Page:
You may have noticed Chesty's facetious words on the whiteboard last week: "Failure to Adhere to your Level of Mobility Will Come with a Higher Risk of Death"
OK, maybe that's a little dramatic, possibly exaggerated, but hopefully it got your attention!
The point is, time and time again, we see athletes begging to do things like kipping pull-ups, butterfly pull-ups, snatches for time or handstand push-ups, who can’t even put their hands over their head without pain.
In short, if you can’t pass a simply shoulder flexion test, you have no business kipping your pull-ups, and probably shouldn’t even be getting upside down.
In case you missed this week, here is the simple shoulder flexion test we have been administering, and will continue to put your through this cycle:
• Set yourself up with your back against the wall and feet shoulder width apart
• Bend your knees a bit until you can get your tailbone, lower back and shoulder blades against the wall. Keep your head neutral.
• From there, with a STRAIGHT arm, raise one hand over your head. Make sure you keep your bum, lower back and shoulder blades against the wall the whole time.
How far can you get your arm? This determines your readiness for overhead movements like snatches and kipping pull-ups.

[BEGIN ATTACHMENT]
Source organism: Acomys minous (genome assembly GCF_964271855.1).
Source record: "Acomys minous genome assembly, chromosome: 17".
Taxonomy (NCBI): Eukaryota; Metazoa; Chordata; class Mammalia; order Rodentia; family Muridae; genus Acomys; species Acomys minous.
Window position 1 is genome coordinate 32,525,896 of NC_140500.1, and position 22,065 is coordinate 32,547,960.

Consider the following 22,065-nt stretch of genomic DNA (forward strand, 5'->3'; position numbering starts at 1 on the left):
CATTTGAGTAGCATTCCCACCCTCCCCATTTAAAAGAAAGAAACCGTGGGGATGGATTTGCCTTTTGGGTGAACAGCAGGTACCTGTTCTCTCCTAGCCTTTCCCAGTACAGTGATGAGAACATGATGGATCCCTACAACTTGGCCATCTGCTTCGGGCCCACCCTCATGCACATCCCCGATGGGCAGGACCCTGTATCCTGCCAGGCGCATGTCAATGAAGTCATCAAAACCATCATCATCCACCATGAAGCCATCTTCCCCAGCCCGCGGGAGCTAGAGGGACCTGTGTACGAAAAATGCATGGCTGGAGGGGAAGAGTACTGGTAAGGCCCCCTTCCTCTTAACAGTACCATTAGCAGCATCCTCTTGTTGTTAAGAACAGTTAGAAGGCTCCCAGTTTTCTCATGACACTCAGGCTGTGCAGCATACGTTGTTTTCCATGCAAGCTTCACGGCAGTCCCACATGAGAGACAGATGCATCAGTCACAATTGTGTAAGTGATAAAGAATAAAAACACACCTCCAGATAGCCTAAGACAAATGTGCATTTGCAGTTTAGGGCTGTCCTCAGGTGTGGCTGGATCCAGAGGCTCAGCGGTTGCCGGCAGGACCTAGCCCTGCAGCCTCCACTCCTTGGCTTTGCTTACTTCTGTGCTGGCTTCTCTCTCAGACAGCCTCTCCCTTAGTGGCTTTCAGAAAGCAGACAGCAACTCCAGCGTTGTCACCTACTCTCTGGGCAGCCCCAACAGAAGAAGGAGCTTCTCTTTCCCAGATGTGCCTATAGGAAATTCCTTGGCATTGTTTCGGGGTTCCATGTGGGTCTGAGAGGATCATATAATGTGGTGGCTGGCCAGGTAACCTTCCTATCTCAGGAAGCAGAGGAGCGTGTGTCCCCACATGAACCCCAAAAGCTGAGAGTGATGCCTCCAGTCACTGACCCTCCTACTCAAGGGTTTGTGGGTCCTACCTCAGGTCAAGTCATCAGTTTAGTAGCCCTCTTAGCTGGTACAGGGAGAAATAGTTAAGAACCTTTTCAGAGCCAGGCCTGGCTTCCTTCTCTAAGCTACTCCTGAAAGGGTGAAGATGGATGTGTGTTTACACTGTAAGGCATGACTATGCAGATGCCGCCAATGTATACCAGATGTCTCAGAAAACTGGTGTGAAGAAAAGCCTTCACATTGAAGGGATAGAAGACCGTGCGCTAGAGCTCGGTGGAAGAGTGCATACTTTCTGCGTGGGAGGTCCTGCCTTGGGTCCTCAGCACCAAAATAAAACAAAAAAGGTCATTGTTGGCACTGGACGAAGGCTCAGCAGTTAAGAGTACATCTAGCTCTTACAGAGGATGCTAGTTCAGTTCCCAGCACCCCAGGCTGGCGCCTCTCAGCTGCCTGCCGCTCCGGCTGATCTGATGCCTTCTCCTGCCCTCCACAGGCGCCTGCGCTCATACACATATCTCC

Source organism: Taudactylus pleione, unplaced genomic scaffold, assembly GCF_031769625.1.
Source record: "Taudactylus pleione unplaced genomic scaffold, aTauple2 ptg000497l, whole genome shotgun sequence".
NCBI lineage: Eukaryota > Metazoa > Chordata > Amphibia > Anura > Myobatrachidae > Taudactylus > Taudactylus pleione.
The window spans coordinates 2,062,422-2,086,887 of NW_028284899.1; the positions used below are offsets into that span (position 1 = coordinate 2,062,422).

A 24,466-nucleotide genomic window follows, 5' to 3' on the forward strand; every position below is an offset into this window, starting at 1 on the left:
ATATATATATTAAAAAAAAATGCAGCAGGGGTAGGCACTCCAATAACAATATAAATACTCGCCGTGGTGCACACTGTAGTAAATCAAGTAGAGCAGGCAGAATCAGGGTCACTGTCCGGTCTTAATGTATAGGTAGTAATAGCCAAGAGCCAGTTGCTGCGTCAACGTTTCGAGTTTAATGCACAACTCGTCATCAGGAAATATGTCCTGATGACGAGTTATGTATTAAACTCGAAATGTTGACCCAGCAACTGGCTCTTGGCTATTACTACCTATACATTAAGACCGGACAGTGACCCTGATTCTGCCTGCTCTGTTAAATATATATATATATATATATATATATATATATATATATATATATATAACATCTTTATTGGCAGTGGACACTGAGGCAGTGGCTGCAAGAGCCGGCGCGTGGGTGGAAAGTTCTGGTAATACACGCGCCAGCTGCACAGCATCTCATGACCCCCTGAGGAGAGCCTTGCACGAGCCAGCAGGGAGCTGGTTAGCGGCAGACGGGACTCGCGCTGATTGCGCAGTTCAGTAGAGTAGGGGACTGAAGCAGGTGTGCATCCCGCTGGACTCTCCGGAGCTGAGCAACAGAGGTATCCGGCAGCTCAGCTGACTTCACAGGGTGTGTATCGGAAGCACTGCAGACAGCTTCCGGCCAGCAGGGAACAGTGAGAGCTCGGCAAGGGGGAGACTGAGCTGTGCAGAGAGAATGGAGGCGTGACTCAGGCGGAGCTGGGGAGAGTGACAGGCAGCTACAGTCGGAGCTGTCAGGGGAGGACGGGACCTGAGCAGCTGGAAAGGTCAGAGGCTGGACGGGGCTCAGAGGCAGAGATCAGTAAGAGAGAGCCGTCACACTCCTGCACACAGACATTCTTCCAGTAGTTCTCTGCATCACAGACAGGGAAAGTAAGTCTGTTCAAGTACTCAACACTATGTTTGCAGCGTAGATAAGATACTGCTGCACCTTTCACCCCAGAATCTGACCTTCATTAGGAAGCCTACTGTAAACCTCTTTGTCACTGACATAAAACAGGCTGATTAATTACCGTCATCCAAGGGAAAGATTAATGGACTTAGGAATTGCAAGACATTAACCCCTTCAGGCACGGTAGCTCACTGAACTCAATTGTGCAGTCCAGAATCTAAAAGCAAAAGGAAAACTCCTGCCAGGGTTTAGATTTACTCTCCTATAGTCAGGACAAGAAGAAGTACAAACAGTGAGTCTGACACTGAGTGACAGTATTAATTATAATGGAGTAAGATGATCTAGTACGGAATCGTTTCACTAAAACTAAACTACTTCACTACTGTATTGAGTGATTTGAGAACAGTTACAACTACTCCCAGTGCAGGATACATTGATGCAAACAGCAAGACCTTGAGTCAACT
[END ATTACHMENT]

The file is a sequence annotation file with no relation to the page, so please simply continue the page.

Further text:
RED LIGHT (Meaning STOP, you’re not yet ready): You cannot touch the wall while maintaining the three points of contact on the wall (tailbone, low back, shoulder blades).
YELLOW LIGHT (Proceed with caution): You can get your thumb to the wall while maintaining all points of contact.
GREEN LIGHT (Go ahead and kip away, my little one): You can get the back of your hand and the back or your wrist to touch the wall.
Here are some pictures of male model Andy, so you can see what I mean:
If you currently fail the test, before you get all discouraged because you now know you shouldn’t be doing kipping pull-ups, rest assured you can work to improve this range of motion. Yes, it takes hard work, but nothing worthwhile comes for free.
Talk to your coach about getting you on the right track: Putting in the time and reaching that yellow or green light will be incredibly rewarding, and your body will thank you for taking the time to gain the mobility so you can stay injury-free.